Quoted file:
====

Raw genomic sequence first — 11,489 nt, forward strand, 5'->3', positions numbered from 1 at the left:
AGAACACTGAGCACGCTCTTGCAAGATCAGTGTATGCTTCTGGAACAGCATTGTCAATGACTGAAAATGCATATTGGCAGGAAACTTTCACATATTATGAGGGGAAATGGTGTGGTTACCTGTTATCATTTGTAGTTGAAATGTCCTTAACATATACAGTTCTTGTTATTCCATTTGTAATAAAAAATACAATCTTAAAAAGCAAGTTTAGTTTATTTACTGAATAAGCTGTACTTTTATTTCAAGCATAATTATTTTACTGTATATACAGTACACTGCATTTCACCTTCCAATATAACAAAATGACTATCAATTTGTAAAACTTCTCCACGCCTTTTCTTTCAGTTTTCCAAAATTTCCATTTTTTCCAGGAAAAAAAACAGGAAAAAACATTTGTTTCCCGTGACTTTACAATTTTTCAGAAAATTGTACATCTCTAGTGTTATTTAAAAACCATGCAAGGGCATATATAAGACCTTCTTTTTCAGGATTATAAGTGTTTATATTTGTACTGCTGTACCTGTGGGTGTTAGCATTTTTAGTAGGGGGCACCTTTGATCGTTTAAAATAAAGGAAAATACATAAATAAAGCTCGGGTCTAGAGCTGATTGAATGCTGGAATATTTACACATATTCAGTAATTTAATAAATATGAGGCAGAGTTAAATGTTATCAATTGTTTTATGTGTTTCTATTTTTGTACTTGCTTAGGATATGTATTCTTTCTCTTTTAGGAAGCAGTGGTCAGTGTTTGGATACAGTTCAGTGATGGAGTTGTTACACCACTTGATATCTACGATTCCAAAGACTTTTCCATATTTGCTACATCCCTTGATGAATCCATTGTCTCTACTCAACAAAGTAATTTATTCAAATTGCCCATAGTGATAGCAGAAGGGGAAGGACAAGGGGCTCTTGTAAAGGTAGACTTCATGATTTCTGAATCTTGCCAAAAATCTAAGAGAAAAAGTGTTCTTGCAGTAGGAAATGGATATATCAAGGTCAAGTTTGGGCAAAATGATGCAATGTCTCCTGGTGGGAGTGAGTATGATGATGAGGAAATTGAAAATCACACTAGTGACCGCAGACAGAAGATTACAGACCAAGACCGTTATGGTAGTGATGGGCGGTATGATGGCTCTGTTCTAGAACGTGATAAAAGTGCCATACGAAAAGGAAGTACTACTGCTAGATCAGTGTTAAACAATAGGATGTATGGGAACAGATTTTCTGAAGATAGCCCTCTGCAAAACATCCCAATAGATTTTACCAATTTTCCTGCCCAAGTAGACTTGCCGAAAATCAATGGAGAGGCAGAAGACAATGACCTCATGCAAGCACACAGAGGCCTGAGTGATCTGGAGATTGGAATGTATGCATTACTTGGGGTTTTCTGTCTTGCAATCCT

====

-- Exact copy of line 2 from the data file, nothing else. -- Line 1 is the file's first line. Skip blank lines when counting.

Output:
AGAACACTGAGCACGCTCTTGCAAGATCAGTGTATGCTTCTGGAACAGCATTGTCAATGACTGAAAATGCATATTGGCAGGAAACTTTCACATATTATGAGGGGAAATGGTGTGGTTACCTGTTATCATTTGTAGTTGAAATGTCCTTAACATATACAGTTCTTGTTATTCCATTTGTAATAAAAAATACAATCTTAAAAAGCAAGTTTAGTTTATTTACTGAATAAGCTGTACTTTTATTTCAAGCATAATTATTTTACTGTATATACAGTACACTGCATTTCACCTTCCAATATAACAAAATGACTATCAATTTGTAAAACTTCTCCACGCCTTTTCTTTCAGTTTTCCAAAATTTCCATTTTTTCCAGGAAAAAAAACAGGAAAAAACATTTGTTTCCCGTGACTTTACAATTTTTCAGAAAATTGTACATCTCTAGTGTTATTTAAAAACCATGCAAGGGCATATATAAGACCTTCTTTTTCAGGATTATAAGTGTTTATATTTGTACTGCTGTACCTGTGGGTGTTAGCATTTTTAGTAGGGGGCACCTTTGATCGTTTAAAATAAAGGAAAATACATAAATAAAGCTCGGGTCTAGAGCTGATTGAATGCTGGAATATTTACACATATTCAGTAATTTAATAAATATGAGGCAGAGTTAAATGTTATCAATTGTTTTATGTGTTTCTATTTTTGTACTTGCTTAGGATATGTATTCTTTCTCTTTTAGGAAGCAGTGGTCAGTGTTTGGATACAGTTCAGTGATGGAGTTGTTACACCACTTGATATCTACGATTCCAAAGACTTTTCCATATTTGCTACATCCCTTGATGAATCCATTGTCTCTACTCAACAAAGTAATTTATTCAAATTGCCCATAGTGATAGCAGAAGGGGAAGGACAAGGGGCTCTTGTAAAGGTAGACTTCATGATTTCTGAATCTTGCCAAAAATCTAAGAGAAAAAGTGTTCTTGCAGTAGGAAATGGATATATCAAGGTCAAGTTTGGGCAAAATGATGCAATGTCTCCTGGTGGGAGTGAGTATGATGATGAGGAAATTGAAAATCACACTAGTGACCGCAGACAGAAGATTACAGACCAAGACCGTTATGGTAGTGATGGGCGGTATGATGGCTCTGTTCTAGAACGTGATAAAAGTGCCATACGAAAAGGAAGTACTACTGCTAGATCAGTGTTAAACAATAGGATGTATGGGAACAGATTTTCTGAAGATAGCCCTCTGCAAAACATCCCAATAGATTTTACCAATTTTCCTGCCCAAGTAGACTTGCCGAAAATCAATGGAGAGGCAGAAGACAATGACCTCATGCAAGCACACAGAGGCCTGAGTGATCTGGAGATTGGAATGTATGCATTACTTGGGGTTTTCTGTCTTGCAATCCT